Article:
That’s why I created my lazy person’s YouTube setup that’s simple, yet professional. And the best part? It stays up all the time! All I have to do is turn my camera on.
Another way I helped my YouTube efforts is by eventually hiring contractors. Where I was getting stuck was writing the titles and descriptions, and the blog post that I create for each YouTube video. I also outsourced the video editing because that can take a lot of time as well.
If you’d like another video about that, let me know in the comments.
I didn’t start making money from YouTube until August 2022. So up until that point I was spending money on having my channel, but not getting any of it back. However, I did have clients who found me through my YouTube channel which is awesome. This is where consistency pays off so I’m glad I stuck with my schedule and get to make money as a beginner YouTuber.
Best Tools and Camera Equipment for YouTube Beginners
I’m about to dive into a lot of tools and equipment I use as a “lazy” (aka part-time) YouTuber. Although I do make money from my channel now, I didn’t always and I needed a setup that I could leave up all the time meaning I could go from idea to hitting record in a matter of minutes rather than wasting time putting up and taking down lights.
Keep reading to learn which camera I use, what my lighting setup looks like, and what tools I recommend for editing and recording your videos.
My Simple YouTube Camera & Lighting Setup
The camera I use and love is the Canon EOSR. It has a flip-out screen so I can always make sure I’m placed where I want in the video, as well as auto-focus that adjusts seamlessly as I move around in my recording. It can record in 1080p or 4K. I typically record in 1080p and export in 4k to save space on my computer.
Another thing I do that is a bit unique is record my video and audio from two separate sources. I use an ATR microphone to record audio, and my camera to record video. Both are plugged into my computer so the audio and video are perfectly synced. This makes the editing process so much easier. Most built-in microphones aren’t great, even on really nice cameras, and it’s important to use professional quality audio.
I’ve added everything from my YouTube setup to my Amazon storefront linked here.
Please know that these are affiliate links and I do receive a small commission for any products you purchase after clicking. Thanks in advance for your support of this blog!
Lights, Camera, Action!
You can see my exact office setup in my YouTube video, but basically I have two main lights- one on my right and one on my left, with my camera in-between the two. I use a simple desktop ring light to save space and a secondary larger umbrella light next to my camera.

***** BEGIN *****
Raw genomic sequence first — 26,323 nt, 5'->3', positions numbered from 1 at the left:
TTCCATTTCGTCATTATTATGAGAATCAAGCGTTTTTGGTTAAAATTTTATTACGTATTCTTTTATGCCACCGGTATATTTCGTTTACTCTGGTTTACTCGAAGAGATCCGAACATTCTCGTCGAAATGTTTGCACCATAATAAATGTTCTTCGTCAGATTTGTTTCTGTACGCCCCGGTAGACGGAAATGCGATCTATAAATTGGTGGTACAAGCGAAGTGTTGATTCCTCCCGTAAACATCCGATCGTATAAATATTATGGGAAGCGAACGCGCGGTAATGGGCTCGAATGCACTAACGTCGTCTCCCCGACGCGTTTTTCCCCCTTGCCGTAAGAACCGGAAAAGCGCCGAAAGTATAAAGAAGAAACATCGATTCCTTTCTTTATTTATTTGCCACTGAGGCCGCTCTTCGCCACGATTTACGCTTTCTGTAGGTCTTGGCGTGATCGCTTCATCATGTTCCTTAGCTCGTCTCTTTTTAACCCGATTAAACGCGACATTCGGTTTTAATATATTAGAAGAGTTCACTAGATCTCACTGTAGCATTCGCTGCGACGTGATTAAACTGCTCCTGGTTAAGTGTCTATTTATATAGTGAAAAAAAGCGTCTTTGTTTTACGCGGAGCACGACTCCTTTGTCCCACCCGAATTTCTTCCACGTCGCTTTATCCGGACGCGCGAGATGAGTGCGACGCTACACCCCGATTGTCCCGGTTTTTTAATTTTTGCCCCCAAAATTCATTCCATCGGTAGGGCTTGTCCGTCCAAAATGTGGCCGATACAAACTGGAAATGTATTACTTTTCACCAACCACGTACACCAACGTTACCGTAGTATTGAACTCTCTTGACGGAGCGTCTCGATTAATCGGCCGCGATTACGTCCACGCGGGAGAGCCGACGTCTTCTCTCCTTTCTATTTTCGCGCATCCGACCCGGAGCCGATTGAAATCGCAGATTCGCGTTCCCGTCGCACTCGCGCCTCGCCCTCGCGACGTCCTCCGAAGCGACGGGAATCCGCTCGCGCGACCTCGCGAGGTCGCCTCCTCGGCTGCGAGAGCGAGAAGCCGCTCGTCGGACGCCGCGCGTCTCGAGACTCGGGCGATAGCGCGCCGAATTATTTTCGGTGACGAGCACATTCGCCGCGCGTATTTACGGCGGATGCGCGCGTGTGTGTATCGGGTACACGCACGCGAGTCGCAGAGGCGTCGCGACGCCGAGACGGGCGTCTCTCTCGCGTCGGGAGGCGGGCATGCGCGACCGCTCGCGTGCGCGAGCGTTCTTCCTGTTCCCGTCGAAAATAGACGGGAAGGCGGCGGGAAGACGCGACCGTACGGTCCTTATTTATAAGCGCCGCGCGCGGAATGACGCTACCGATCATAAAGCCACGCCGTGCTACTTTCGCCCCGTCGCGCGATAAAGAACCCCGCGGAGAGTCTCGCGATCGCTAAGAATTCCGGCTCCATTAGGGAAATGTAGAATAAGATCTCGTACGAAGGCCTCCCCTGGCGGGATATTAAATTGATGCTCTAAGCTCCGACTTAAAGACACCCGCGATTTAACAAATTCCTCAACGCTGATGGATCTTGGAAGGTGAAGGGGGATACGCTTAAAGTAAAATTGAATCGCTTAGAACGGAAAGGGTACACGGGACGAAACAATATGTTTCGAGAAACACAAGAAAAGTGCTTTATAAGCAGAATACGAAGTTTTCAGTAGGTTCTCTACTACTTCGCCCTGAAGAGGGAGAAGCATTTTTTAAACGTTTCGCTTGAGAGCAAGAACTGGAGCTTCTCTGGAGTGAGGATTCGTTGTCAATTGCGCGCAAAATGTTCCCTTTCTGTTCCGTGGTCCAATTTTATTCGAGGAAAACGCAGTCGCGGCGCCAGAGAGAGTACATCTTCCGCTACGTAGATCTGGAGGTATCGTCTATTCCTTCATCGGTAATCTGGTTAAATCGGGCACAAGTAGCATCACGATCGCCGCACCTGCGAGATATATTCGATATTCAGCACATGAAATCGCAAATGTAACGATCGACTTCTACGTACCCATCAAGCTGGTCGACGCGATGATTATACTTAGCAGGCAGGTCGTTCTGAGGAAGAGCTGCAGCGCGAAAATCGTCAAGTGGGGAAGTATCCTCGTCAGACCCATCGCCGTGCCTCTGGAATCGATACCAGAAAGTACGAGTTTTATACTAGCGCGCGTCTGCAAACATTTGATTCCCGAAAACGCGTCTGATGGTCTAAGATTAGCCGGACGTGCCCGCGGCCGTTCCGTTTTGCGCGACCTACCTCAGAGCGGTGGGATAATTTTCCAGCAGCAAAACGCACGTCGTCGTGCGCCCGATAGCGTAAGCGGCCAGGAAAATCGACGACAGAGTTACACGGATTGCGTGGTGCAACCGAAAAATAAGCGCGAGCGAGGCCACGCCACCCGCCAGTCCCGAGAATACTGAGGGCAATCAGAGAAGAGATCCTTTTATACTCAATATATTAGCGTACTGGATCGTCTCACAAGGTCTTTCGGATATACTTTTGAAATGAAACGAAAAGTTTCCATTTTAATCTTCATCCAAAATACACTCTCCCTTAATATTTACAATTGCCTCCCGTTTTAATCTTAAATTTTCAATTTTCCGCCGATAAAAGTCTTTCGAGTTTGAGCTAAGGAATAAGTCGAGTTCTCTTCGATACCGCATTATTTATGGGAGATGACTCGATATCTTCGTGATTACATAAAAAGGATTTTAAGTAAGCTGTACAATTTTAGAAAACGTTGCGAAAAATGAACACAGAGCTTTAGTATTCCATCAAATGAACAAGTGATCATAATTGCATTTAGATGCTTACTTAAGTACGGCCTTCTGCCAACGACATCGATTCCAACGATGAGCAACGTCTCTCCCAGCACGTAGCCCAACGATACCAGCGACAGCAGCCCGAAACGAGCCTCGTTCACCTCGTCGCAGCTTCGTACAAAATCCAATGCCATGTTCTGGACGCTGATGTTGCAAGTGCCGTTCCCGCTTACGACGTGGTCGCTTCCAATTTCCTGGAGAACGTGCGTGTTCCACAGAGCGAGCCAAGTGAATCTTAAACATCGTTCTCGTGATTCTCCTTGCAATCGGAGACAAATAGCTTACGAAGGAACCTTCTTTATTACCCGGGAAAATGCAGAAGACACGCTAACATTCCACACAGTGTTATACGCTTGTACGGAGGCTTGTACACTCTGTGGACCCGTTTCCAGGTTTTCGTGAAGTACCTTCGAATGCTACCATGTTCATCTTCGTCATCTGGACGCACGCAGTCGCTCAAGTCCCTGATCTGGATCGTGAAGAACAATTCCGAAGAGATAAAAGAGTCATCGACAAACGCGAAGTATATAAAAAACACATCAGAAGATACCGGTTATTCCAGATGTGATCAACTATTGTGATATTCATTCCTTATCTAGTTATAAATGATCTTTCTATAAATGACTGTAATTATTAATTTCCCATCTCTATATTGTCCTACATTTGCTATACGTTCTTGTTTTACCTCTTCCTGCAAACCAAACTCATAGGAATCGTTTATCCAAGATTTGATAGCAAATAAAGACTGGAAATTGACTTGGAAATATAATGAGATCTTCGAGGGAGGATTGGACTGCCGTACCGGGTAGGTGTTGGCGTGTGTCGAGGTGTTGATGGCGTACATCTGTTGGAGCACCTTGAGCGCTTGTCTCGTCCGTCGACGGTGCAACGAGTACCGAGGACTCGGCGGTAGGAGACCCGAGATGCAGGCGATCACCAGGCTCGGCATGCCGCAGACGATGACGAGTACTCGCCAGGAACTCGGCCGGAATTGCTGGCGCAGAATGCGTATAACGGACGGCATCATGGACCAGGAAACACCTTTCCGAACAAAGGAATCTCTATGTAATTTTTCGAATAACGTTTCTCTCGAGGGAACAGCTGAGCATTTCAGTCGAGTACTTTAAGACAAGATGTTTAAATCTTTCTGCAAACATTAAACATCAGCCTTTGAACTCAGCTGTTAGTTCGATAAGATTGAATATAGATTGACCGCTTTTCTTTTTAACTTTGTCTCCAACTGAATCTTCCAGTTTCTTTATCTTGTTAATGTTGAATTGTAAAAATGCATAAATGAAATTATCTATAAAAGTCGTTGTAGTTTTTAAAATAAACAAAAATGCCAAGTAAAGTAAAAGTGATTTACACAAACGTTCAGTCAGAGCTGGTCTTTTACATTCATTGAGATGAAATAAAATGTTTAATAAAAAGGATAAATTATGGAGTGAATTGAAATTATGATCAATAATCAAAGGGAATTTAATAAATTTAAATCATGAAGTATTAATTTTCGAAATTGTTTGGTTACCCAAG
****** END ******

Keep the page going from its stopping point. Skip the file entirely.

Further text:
I also have my shades down so I am always in control of the light in my office.
You want bright, but soft diffused light so not to create harsh shadows on your face.
My Simple Video Recording/Editing Process
I record into a software called Ecamm Live. This allows for a high-quality video source and also lets you add graphics over your video. I can see my video as I’m recording so I can make little tweaks as I go including brightness and temperature settings.
Ecamm Live allows you to add a LUT, which is typically added in post to color grade footage. I film in C Log and color grade with a custom LUT, but don’t worry if this is like a foreign language to you. I went down a YouTube rabbit hole and got pretty fancy, but it’s completely not necessary.
I record my videos in one take, knowing I’m going to make mistakes and that’s okay! Descript transcribes my audio as I record so I know exactly where I left off if I need to start again. Descript is also the video editing tool I use to clean out any outtakes, bloopers, or long pauses — there’s a lot of them!
It is a wonderful tool that is pretty easy to learn from scratch (and they have awesome tutorial videos too). I have a video all about how I edit my videos with Descript that goes into more detail.
For recording my computer screen, I use Loom but this can also be done directly in Descript.
The last tool I use for my YouTube setup is Notion. I create a content plan in Notion for each video so I can outline all my thoughts before hitting record. I include the title, the month it will go live, and any notes and key takeaways. This helps me stay organized and on track so I know which videos are going live each month.
YouTube Setup for Beginners
Is this the easiest setup for beginner YouTubers? It depends. Only you will know what the right setup is for you and I hope this video and blog post serves as inspiration. I’ve been doing this for over a year now and I love that I can sit down and start recording in less than 5 minutes.
It’s a great setup for someone that wants to look professional and doesn’t want to spend a ton of time prepping their space before filming each and every time.
The tools I use really help me streamline the recording and editing process so you don’t have to be a professional videographer or editor to create high quality videos from the comfort of your home or office.